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Nine playful lighting designs from the 2020 Collectible fair

Nine playful lighting designs from Collectible 2020

Quirky and experimental lights were among the standout designs from this year's Collectible design fair in Brussels. Anna Winston selects her favourites.

This year, many galleries at Collectible showcased playful lighting designs, targeting collectors who are looking for functional, unique objects that don't represent a large commitment in terms of wall or floor space.

"In the design world, seating and lighting are the most covetable pieces," said Husk gallery founder Chloé Valette.

The design fair, which is dedicated to contemporary, limited-edition and one-off designs, took place this year from 5-8 March, and saw brightly coloured lamps made to look like bubblegum and impasto paintings.

Read on for 10 characterful lighting highlights from the event:

Nine playful lighting designs from the 2020 Collectible fair

Foam orange lamp by Joseph Algieri

New York-based Joseph Algieri makes lighting using clay and expandable foam. This brightly pigmented lamp consists of polyurethane foam, which has solidified as it drips down to create a blobby cone.

With a large, exposed bulb on top and smaller bulbs protruding from its sides, the end effect is intentionally comedic.

Nine playful lighting designs from the 2020 Collectible fair

Fold Lamp by Maria Tyakina

Made using manual labour instead of machine manufacturing, Maria Tyakina's Fold Lamps express the invisible forces of tension and compression that are created by folding a single, very thin sheet of steel to create a surprisingly strong structure.

Trashformers light by Savvas Laz

This giant two-metre-tall green floor lamp is part of an ongoing series of work made from trash.

Athens-based Savvas Laz wanders the streets of his city, picking up discarded packaging foam – usually from electrical appliances – before piecing it together to create new shapes.

These forms are then coated in fibreglass, powder, water-based resin and pigments to give it a new function.

Rainbow lamp by HAHA Studio

Just five of these lights were made by Sweden's HAHA Studio as part of the new limited-edition Arcade project from Relay Design Agency.

Each one is made from a gently bent tube of oxidised metal, with the final rainbow-like colour created by hand-heating, grinding and polishing each piece. Two opaque, white glass orbs fill each end of the tube, which sits on a small, round base.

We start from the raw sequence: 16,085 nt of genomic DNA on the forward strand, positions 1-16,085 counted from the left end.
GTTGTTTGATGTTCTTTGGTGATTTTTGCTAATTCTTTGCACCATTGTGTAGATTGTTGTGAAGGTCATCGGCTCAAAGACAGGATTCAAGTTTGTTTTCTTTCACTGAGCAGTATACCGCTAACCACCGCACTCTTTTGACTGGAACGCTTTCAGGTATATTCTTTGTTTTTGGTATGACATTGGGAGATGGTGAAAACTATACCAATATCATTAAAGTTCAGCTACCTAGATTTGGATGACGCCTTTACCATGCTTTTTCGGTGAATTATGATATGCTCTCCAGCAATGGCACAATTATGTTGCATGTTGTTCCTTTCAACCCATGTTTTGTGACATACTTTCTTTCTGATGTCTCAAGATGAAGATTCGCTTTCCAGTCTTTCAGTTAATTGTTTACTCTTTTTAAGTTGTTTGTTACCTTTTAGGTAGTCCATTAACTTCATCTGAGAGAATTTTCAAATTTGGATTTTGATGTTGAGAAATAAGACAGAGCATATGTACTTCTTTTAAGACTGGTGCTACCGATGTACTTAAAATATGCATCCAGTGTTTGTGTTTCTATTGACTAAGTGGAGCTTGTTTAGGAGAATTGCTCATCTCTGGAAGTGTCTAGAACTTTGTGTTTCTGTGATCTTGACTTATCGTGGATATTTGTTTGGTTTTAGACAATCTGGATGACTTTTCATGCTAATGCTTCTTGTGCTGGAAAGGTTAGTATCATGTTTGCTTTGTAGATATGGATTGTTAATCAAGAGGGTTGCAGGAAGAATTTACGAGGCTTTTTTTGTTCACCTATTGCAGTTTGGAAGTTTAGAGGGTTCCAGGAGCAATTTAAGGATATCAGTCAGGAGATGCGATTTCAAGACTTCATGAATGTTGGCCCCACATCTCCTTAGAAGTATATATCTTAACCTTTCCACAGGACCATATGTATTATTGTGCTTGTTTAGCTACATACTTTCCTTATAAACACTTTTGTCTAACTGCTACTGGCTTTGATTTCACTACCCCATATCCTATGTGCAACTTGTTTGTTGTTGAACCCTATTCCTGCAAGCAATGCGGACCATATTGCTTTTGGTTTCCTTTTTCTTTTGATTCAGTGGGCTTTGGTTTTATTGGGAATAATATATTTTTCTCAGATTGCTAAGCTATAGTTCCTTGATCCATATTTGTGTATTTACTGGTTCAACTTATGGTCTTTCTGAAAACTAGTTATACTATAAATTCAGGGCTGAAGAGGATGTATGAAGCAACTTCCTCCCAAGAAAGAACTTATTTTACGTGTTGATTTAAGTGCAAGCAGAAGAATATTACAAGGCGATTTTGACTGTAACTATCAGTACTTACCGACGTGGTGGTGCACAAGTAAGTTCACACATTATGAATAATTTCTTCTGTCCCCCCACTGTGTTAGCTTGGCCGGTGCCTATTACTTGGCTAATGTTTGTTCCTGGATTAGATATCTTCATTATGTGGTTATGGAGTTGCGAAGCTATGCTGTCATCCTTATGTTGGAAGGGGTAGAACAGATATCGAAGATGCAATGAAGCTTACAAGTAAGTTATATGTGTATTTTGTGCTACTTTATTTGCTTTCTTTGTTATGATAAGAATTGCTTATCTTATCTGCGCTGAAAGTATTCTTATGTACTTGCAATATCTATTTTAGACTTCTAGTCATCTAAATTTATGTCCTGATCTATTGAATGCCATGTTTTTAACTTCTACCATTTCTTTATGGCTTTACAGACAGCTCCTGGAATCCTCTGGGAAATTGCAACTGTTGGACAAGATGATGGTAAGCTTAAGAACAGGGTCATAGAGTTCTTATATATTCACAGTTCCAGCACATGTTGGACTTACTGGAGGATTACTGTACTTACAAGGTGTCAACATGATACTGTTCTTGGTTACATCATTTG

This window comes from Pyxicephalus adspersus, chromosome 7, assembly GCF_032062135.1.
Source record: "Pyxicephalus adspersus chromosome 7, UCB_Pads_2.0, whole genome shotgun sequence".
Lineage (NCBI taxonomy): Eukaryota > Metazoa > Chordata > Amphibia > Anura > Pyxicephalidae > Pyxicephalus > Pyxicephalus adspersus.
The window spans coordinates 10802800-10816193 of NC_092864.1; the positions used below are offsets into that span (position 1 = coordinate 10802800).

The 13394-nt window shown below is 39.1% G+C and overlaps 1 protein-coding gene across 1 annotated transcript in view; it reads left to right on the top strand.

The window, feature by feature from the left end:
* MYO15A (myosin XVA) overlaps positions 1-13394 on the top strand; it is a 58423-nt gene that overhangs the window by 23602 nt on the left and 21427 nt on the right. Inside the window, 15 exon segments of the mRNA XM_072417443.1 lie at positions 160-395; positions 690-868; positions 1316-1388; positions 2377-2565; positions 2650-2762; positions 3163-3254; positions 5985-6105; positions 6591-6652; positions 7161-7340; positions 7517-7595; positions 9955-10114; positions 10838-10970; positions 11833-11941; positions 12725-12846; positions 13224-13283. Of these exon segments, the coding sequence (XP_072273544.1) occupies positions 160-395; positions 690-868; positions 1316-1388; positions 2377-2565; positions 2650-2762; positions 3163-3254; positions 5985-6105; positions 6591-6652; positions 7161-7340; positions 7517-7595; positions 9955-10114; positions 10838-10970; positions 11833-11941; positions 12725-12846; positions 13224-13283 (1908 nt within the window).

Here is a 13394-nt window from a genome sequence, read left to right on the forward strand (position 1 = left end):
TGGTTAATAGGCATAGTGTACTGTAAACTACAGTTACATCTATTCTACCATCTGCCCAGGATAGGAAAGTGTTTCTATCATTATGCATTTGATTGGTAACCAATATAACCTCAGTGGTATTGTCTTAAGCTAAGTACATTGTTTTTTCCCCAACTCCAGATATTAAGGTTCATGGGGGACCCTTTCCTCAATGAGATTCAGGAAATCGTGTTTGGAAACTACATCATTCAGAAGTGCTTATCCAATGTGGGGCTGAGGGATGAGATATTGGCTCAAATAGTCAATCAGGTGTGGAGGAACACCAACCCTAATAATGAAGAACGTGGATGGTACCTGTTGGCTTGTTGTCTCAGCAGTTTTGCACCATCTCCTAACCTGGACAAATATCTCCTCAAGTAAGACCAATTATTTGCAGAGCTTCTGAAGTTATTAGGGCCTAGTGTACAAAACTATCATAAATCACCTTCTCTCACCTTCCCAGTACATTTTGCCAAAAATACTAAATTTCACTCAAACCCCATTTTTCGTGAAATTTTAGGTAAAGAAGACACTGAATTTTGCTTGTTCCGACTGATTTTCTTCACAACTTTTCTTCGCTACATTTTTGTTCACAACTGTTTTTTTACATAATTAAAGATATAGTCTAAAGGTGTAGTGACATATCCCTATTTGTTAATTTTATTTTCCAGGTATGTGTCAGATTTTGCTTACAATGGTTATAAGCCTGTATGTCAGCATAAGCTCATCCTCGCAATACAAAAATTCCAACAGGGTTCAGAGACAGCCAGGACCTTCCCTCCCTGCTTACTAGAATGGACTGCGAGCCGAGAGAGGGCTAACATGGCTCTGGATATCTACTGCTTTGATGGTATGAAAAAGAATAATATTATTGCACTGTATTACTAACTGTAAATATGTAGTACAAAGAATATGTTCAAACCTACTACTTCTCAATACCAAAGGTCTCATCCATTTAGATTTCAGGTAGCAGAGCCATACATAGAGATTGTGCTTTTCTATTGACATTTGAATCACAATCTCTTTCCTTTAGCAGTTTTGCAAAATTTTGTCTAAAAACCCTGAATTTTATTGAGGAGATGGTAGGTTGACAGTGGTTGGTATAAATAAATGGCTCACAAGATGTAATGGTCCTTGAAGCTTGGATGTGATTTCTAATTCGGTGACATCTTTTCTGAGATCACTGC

Lamp TB-001, 002 and 003 by Nicolas Erauw

Small but surprisingly heavy, each of these lamps is cast from solid metal using a technique developed by Belgian designer Nicolas Erauw, which uses lost-wax casting and a dipping process that is similar to the technique used for making candles.

Bubblegum 2019 by Studio Job

Modelled on Studio Job founder Job Smeets' partner Rebecca Sharkey, the Bubblegum 2019 wall light features a polished, cast-bronze base shaped like a mouth blowing a hand-blown, pink glass bubble.

Inside the bubble is an LED bulb that grants the lamp its soft glow. The light is produced in a limited edition of eight.

Baracche by Paolo Gonzato

Created exclusively for Milan's Camp Design Gallery by Italian designer Paolo Gonzato, each Baracche light is made from sheets of glass that are formed by floating the molten material over metal – known as Float Glass.

This process is used to create a shape informed by the "instantaneous architecture" of discarded construction waste found by roadsides.

The glass forms are mounted to the wall using pieces of metal reinforcing bar (rebar), commonly used for building.

Speckle Lamps by Hannah Bigeleisen

Originally an artist, Hannah Bigeleisen used theories of perception and repetition and an unusual approach to materials to shape her work.

Although the postmodern shapes of the Speckle Lamps look like they should be made from stone, they are actually constructed from lacquered papier-mache, with brushed brass components and shades made from hand-knotted fringe.

Neon by Johan Destrumelle

Young French designer Johan Destrumelle creates objects "like a pastry cook", layering up dots of concrete by hand to form objects that attempt to translate the painting techniques of Pointillism into three-dimensional volumes.

His Neon light uses pale pink-and blue-dyed concrete, responding to the colours of neon lighting from Japan.